The Government consultations on minimum energy efficiencies standards in both domestic and non-domestic property were published on 22 July, with a very close closing date of 2 September for responses. 

The consultations will lead to regulations made under the Energy Act 2011 which have to be in force in one form or another before 1 April 2018, requiring all relevant properties to reach a specified minimum standard.  The intention is to tackle the very least energy efficient properties – those with a rating of F or G on their energy performance certificate – and if a building has to have an EPC it will also have to comply with the minimum standard regulations.

For the consultation on non-domestic property there are fifteen questions set out inviting comment and feedback. The questions include such things as:

  • whether very short term or long term lettings should be caught by the minimum standards.  The suggestion is that leases of less than six months or over 99 years should not be caught and that these leases could go ahead however energy inefficient the property in question;
  • whether, where a property falls below an E EPC rating, the landlord need only be required to make energy efficiency improvements which can be made for no net or upfront cost, and how the landlord then proves that it needn’t make improvements but still be in a position to lawfully let the premises;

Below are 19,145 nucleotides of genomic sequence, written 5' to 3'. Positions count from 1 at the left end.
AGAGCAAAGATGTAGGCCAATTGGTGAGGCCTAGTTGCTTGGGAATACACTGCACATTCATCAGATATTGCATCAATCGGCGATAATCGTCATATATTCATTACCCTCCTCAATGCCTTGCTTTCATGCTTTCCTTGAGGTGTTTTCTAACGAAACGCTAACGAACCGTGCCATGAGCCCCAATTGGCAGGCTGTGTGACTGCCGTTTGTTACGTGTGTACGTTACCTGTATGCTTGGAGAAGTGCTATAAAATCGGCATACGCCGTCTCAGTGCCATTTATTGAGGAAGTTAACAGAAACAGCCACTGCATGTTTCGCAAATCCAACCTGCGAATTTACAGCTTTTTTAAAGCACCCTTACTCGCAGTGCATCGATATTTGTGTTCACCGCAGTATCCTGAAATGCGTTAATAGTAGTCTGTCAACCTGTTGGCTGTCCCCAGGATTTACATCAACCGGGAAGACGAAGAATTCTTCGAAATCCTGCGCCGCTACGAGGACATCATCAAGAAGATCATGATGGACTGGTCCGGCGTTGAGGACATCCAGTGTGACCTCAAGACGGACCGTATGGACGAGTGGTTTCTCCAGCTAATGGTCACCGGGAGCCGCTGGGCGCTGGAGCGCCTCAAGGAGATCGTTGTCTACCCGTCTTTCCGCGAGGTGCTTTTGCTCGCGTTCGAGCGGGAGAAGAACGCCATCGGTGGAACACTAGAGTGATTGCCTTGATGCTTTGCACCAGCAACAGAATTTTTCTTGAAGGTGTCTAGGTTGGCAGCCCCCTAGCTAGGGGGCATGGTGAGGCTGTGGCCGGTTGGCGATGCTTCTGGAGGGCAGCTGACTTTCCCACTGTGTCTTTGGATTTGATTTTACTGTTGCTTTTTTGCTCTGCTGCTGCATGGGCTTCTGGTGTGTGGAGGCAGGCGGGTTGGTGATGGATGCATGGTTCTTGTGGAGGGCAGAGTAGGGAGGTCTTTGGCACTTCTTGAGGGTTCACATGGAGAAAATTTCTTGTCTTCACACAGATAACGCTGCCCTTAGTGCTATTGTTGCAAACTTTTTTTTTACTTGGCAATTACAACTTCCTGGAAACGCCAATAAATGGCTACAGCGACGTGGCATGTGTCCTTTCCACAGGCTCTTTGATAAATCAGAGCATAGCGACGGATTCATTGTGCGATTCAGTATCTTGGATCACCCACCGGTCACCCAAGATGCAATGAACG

• whether a phased introduction - a soft start with a hard “backstop” – is the correct approach; the Government’s preferred approach set out in the consultation paper is that the new regulations apply to all new leases to all new tenants from 1 April 2018.  Then 1 April 2023 is the suggested date for the regulations to apply to all existing leases that fall within the rules.  Where a let property doesn’t reach minimum standards Trading Standards Officers could impose a civil penalty.

The consultation relating to domestic property again contains questions rather than draft regulations.  Some are similar to those in the non-domestic consultation paper, others relate to the form, timetable and procedure of tenant’s requests relating to energy efficiency improvement works.

The results of both consultations will lead to regulations that will have far reaching effects; not just for landlords and tenants, but due to potential asset value implications, for all those who own or lend on property portfolios.

Consultation on MEES regulations (non-domestic)     
Consultation on MEES regulations (domestic)